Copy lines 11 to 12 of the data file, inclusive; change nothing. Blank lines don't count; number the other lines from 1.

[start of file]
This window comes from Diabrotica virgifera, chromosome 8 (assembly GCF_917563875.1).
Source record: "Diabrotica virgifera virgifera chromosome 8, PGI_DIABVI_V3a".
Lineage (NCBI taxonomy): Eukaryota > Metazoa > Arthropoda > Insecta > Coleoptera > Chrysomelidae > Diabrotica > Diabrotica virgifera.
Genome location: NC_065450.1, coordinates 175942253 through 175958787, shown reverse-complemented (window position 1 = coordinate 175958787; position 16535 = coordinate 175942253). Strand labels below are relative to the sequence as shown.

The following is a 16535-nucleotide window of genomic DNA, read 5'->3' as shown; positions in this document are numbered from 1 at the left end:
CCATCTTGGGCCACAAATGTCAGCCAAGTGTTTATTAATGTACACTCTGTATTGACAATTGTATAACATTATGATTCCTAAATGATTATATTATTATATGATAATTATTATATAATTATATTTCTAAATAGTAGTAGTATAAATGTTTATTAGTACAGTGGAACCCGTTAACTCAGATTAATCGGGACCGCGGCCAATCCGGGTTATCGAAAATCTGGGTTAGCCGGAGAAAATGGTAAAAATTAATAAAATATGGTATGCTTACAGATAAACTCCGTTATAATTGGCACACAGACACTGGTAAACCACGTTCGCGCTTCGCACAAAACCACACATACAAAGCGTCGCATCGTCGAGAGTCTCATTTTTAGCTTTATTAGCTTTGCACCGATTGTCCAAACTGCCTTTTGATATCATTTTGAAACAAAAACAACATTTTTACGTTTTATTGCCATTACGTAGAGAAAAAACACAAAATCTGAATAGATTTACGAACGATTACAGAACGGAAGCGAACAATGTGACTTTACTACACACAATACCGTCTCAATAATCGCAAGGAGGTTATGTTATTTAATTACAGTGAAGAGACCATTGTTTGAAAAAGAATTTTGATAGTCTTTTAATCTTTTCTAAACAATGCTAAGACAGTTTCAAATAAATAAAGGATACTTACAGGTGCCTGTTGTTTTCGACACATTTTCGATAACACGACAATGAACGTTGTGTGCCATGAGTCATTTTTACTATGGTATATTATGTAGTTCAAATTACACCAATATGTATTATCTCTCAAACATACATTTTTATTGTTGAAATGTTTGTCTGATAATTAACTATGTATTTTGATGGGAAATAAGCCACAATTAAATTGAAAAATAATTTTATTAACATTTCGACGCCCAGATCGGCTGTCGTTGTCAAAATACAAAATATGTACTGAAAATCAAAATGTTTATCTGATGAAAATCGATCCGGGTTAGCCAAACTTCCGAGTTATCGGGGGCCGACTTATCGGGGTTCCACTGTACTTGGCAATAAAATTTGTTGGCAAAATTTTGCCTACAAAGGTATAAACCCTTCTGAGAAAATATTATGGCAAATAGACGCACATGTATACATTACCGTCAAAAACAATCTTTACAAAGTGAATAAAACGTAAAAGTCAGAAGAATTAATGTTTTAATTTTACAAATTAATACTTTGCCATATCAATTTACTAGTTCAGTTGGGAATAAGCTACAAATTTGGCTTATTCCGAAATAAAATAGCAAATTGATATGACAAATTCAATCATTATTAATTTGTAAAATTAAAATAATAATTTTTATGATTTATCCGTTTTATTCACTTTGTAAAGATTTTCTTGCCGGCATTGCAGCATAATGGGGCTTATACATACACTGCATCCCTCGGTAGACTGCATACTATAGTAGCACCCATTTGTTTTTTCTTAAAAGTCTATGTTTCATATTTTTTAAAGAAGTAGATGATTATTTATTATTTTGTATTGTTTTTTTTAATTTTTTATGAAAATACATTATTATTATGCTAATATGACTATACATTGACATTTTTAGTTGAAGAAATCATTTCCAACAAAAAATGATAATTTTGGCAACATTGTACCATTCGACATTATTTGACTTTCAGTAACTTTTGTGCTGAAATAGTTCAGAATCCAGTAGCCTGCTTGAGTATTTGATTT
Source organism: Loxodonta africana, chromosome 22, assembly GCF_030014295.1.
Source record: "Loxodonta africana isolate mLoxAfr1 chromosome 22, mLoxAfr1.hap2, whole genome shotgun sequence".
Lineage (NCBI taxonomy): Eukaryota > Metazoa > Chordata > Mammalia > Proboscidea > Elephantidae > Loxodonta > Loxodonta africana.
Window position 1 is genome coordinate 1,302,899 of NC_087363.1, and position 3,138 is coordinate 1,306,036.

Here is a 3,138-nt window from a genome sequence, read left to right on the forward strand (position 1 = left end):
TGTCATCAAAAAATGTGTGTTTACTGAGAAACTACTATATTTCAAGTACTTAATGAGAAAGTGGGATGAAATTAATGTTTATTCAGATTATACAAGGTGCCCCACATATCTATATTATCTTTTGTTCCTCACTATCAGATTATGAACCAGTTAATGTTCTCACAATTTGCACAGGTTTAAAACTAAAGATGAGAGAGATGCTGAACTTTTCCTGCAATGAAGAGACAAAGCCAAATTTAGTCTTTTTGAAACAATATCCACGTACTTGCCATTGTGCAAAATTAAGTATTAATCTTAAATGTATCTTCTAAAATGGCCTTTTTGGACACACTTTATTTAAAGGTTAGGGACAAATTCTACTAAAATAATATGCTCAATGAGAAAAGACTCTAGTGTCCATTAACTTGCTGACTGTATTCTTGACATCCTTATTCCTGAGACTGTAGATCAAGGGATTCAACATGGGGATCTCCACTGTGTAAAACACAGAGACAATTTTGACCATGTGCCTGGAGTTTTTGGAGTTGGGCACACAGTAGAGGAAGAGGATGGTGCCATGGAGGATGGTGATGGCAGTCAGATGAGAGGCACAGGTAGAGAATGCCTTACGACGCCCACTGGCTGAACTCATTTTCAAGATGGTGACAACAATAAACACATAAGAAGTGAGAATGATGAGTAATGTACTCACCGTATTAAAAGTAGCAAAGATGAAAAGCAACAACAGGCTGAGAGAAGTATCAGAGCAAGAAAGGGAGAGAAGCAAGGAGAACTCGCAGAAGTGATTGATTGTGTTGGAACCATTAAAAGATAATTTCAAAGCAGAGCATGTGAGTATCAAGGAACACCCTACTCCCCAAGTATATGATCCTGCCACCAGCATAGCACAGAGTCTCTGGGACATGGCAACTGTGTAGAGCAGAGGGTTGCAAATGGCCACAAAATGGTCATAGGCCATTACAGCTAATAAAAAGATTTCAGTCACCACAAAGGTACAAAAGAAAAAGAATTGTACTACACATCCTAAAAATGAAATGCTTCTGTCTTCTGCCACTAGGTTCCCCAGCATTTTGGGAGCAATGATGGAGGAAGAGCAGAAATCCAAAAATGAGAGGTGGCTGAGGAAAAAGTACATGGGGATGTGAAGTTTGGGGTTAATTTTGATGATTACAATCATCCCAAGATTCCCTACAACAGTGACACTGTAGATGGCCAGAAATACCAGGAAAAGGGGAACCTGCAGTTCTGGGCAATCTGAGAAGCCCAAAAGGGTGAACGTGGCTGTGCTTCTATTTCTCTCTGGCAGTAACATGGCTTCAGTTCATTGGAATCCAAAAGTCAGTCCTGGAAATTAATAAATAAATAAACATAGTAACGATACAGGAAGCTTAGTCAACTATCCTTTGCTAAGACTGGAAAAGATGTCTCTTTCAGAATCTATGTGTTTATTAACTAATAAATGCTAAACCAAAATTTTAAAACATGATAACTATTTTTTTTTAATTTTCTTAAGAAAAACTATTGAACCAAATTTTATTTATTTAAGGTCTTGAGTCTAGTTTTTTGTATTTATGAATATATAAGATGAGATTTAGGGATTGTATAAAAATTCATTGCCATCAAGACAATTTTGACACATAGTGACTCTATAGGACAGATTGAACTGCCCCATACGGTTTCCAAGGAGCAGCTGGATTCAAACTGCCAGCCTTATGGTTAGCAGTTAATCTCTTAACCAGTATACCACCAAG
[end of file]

Here is a 3,138-nt window from a genome sequence, read left to right on the forward strand (position 1 = left end):
TGTCATCAAAAAATGTGTGTTTACTGAGAAACTACTATATTTCAAGTACTTAATGAGAAAGTGGGATGAAATTAATGTTTATTCAGATTATACAAGGTGCCCCACATATCTATATTATCTTTTGTTCCTCACTATCAGATTATGAACCAGTTAATGTTCTCACAATTTGCACAGGTTTAAAACTAAAGATGAGAGAGATGCTGAACTTTTCCTGCAATGAAGAGACAAAGCCAAATTTAGTCTTTTTGAAACAATATCCACGTACTTGCCATTGTGCAAAATTAAGTATTAATCTTAAATGTATCTTCTAAAATGGCCTTTTTGGACACACTTTATTTAAAGGTTAGGGACAAATTCTACTAAAATAATATGCTCAATGAGAAAAGACTCTAGTGTCCATTAACTTGCTGACTGTATTCTTGACATCCTTATTCCTGAGACTGTAGATCAAGGGATTCAACATGGGGATCTCCACTGTGTAAAACACAGAGACAATTTTGACCATGTGCCTGGAGTTTTTGGAGTTGGGCACACAGTAGAGGAAGAGGATGGTGCCATGGAGGATGGTGATGGCAGTCAGATGAGAGGCACAGGTAGAGAATGCCTTACGACGCCCACTGGCTGAACTCATTTTCAAGATGGTGACAACAATAAACACATAAGAAGTGAGAATGATGAGTAATGTACTCACCGTATTAAAAGTAGCAAAGATGAAAAGCAACAACAGGCTGAGAGAAGTATCAGAGCAAGAAAGGGAGAGAAGCAAGGAGAACTCGCAGAAGTGATTGATTGTGTTGGAACCATTAAAAGATAATTTCAAAGCAGAGCATGTGAGTATCAAGGAACACCCTACTCCCCAAGTATATGATCCTGCCACCAGCATAGCACAGAGTCTCTGGGACATGGCAACTGTGTAGAGCAGAGGGTTGCAAATGGCCACAAAATGGTCATAGGCCATTACAGCTAATAAAAAGATTTCAGTCACCACAAAGGTACAAAAGAAAAAGAATTGTACTACACATCCTAAAAATGAAATGCTTCTGTCTTCTGCCACTAGGTTCCCCAGCATTTTGGGAGCAATGATGGAGGAAGAGCAGAAATCCAAAAATGAGAGGTGGCTGAGGAAAAAGTACATGGGGATGTGAAGTTTGGGGTTAATTTTGATGATTACAATCATCCCAAGATTCCCTACAACAGTGACACTGTAGATGGCCAGAAATACCAGGAAAAGGGGAACCTGCAGTTCTGGGCAATCTGAGAAGCCCAAAAGGGTGAACGTGGCTGTGCTTCTATTTCTCTCTGGCAGTAACATGGCTTCAGTTCATTGGAATCCAAAAGTCAGTCCTGGAAATTAATAAATAAATAAACATAGTAACGATACAGGAAGCTTAGTCAACTATCCTTTGCTAAGACTGGAAAAGATGTCTCTTTCAGAATCTATGTGTTTATTAACTAATAAATGCTAAACCAAAATTTTAAAACATGATAACTATTTTTTTTTAATTTTCTTAAGAAAAACTATTGAACCAAATTTTATTTATTTAAGGTCTTGAGTCTAGTTTTTTGTATTTATGAATATATAAGATGAGATTTAGGGATTGTATAAAAATTCATTGCCATCAAGACAATTTTGACACATAGTGACTCTATAGGACAGATTGAACTGCCCCATACGGTTTCCAAGGAGCAGCTGGATTCAAACTGCCAGCCTTATGGTTAGCAGTTAATCTCTTAACCAGTATACCACCAAG